Keeping candidates honest

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Keeping candidates honest

Pledges of more welfare benefits and so-called “economic democratization” are losing their appeal. The three major candidates continue to make such pledges, but they are no longer a decisive factor in the presidential election. That is, in fact, a relief because we will soon see fewer crazy welfare and economic democratization pledges.

Voters aren’t stupid. They have known from the very start the very simple and compelling equation: more welfare means higher taxes. Voters are fully aware that deciding who will be asked to pay more tax is the first step before thinking about how much more the government will spend.

Tax talk scares voters. That is why all three major presidential candidates are talking about tax hikes very carefully in contrast to their bold demeanor when describing greater pledges of welfare. Of the three, Moon Jae-in of the Democratic United Party has the clearest position. But tax increases are, in fact, unavoidable, and not just because of elections, campaign pledges and pesky politicians. Even if we keep the current level of welfare benefits, expenses will go up because of our aging society. Moreover, many people are in favor of more benefits, so it’s best for everyone to be prepared to pay more tax. The time has come for us to be honest about tax increases. Ending a tax cut is also a form of tax increase after all.

So, here is a proposal to all three candidates. They should get together and present their positions on a single topic: taxation. They should give a concise presentation regarding those people on whom they will impose higher tax rates and how much they aim to raise. They should also describe their priorities for the spending of resources. A debate should follow.

This would be the easiest way for voters to judge the candidates. It is an issue that speaks to the present and the future of all of the people in this country. Taxes are all about numbers, so the candidates cannot speak ambiguously. Rather than talking about various topics, a debate on taxes for a couple hours would help voters identify the best candidate.

The candidates must present specific plans on how much more they will raise from the wealthy; how they will harmonize the corporate tax increase and employment; how they will deal with prices and families who live on the edge if they want to increase the value added tax; what will be their priorities in welfare for senior citizens, reduced tuition, subsidies for children from poor families and free school meals; and whether they think it is not the right time to increase tax rates even though it means postponing bigger welfare programs. The candidates must clearly state their plans and debate the concrete issues.

In this campaign, so-called economic democratization lost its appeal after many people said they could not understand the concept with any precision. They quickly realized that economic democratization sounded good, as all good slogans do, but wasn’t as real as the candidates pretended.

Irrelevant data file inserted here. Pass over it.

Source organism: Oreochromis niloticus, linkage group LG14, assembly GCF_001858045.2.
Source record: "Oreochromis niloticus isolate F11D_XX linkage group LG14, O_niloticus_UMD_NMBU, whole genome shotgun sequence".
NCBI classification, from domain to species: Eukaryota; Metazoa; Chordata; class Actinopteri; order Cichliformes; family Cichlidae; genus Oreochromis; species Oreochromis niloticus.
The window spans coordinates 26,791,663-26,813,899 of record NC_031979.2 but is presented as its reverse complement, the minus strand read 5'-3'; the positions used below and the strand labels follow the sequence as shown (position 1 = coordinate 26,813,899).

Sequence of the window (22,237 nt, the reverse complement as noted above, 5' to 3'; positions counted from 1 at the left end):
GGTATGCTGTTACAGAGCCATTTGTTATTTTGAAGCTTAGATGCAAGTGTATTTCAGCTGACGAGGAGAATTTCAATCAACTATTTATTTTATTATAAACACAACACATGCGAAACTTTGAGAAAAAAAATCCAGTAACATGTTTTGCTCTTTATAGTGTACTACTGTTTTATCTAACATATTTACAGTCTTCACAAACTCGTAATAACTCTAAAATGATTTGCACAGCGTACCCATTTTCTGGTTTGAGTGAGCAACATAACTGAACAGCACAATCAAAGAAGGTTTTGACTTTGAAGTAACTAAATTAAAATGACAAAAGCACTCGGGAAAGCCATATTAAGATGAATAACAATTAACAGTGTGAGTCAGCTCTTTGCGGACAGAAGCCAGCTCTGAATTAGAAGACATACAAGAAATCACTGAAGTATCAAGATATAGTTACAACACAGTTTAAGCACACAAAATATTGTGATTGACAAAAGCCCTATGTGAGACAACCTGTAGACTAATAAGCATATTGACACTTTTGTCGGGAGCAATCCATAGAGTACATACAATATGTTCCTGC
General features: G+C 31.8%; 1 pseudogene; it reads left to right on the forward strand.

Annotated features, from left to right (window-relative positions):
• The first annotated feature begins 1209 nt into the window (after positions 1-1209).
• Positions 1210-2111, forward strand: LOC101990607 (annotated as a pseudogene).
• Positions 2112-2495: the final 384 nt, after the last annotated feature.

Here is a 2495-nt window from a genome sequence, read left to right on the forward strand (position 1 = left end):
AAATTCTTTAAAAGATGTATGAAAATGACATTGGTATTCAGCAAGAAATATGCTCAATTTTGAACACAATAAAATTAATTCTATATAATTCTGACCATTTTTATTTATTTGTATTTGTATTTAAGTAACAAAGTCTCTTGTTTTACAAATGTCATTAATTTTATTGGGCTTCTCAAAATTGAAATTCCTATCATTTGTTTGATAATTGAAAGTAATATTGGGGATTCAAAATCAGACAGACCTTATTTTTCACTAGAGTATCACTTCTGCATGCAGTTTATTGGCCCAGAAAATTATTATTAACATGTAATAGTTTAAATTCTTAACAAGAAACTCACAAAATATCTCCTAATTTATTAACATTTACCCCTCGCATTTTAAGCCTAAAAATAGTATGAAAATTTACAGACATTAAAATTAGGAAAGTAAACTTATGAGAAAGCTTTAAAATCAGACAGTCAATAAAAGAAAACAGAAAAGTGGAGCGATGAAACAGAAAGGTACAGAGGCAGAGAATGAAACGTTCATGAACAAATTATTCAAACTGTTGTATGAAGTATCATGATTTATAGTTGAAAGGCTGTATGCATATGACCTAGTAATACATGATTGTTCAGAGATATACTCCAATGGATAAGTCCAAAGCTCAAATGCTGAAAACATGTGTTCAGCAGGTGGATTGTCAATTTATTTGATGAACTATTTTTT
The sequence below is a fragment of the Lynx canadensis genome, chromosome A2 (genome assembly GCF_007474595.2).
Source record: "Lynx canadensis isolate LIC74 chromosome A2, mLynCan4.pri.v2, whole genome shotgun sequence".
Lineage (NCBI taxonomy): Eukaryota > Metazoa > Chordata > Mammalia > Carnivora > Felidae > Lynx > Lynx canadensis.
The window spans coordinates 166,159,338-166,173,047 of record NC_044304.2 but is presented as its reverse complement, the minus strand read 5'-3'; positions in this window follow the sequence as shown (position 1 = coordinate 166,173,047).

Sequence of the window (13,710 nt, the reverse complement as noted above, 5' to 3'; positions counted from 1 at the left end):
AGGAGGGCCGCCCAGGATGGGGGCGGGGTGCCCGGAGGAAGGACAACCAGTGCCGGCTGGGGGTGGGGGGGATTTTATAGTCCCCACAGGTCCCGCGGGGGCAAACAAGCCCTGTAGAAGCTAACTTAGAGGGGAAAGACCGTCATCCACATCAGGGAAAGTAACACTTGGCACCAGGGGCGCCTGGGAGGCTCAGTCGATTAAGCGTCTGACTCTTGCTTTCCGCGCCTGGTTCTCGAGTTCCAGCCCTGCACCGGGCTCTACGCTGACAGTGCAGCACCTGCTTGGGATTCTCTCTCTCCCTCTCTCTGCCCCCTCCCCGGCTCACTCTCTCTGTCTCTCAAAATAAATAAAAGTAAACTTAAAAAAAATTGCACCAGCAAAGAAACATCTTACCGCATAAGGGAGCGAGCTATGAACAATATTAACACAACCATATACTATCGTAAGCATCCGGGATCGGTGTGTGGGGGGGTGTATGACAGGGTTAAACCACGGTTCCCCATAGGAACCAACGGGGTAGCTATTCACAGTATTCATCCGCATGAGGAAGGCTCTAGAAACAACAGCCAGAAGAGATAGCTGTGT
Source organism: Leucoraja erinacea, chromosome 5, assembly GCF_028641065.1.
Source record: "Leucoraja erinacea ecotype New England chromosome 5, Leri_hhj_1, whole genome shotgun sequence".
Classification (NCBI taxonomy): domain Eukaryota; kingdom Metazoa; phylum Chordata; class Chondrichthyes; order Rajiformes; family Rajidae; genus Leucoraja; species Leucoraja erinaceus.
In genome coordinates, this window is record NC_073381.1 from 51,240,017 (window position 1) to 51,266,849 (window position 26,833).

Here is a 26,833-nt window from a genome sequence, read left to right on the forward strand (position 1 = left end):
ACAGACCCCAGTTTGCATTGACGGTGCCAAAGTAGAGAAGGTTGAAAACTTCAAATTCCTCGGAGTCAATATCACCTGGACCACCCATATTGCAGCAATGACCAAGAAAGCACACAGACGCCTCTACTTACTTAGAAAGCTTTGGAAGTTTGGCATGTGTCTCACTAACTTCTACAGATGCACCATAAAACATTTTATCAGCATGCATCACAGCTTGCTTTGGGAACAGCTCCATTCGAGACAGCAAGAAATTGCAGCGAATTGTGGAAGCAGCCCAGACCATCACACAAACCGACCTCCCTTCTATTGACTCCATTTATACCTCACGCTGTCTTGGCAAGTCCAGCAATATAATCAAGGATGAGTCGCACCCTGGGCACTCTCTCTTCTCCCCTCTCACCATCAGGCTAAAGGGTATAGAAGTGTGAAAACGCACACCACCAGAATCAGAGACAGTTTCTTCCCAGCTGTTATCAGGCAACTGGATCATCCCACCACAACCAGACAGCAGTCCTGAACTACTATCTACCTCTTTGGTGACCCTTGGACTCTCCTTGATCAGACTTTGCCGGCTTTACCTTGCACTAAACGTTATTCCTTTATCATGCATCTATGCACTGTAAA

Many people do not understand what they will actually gain if the conglomerates are forced to stop making cross-investments in their affiliates as the politicians keep demanding. The people, however, remember vividly that jobs were lost when big retail stores were ordered by the government to close on weekends, supposedly to help smaller shopkeepers.

So, how about one more proposal to all three candidates? They should have another debate on jobs. Each should make a simple presentation on how they will create more jobs. A debate should follow.

This is also another great way to allow voters to evaluate the candidates. It is a subject that matters to the president and everyone else in this country. The candidates won’t be able to speak ambiguously because the topic is a realistic one. It will be easy for the voters to judge who actually understands the subject. After an hour or two, it will be easy to see who is the best potential president.

The candidates should explain how they see the connection between economic democratization and jobs; how they can resolve wealth polarization with economic democratization; what they will do to create more jobs; how they can resolve the conflicts of interest between people who want to keep their jobs and people seeking new ones; and how they define the grand compromise to achieve growth, employment and welfare in a rapidly changing global environment. The candidates must make clear their positions on these issues.

Taxes and jobs are not everything, but they are important. They are topics with which everyone can be engaged because they deals with all different kinds of conflicts of interest. The JoongAng Ilbo and JTBC want to host the tax and job debates, and all media organizations are welcome to join, too.
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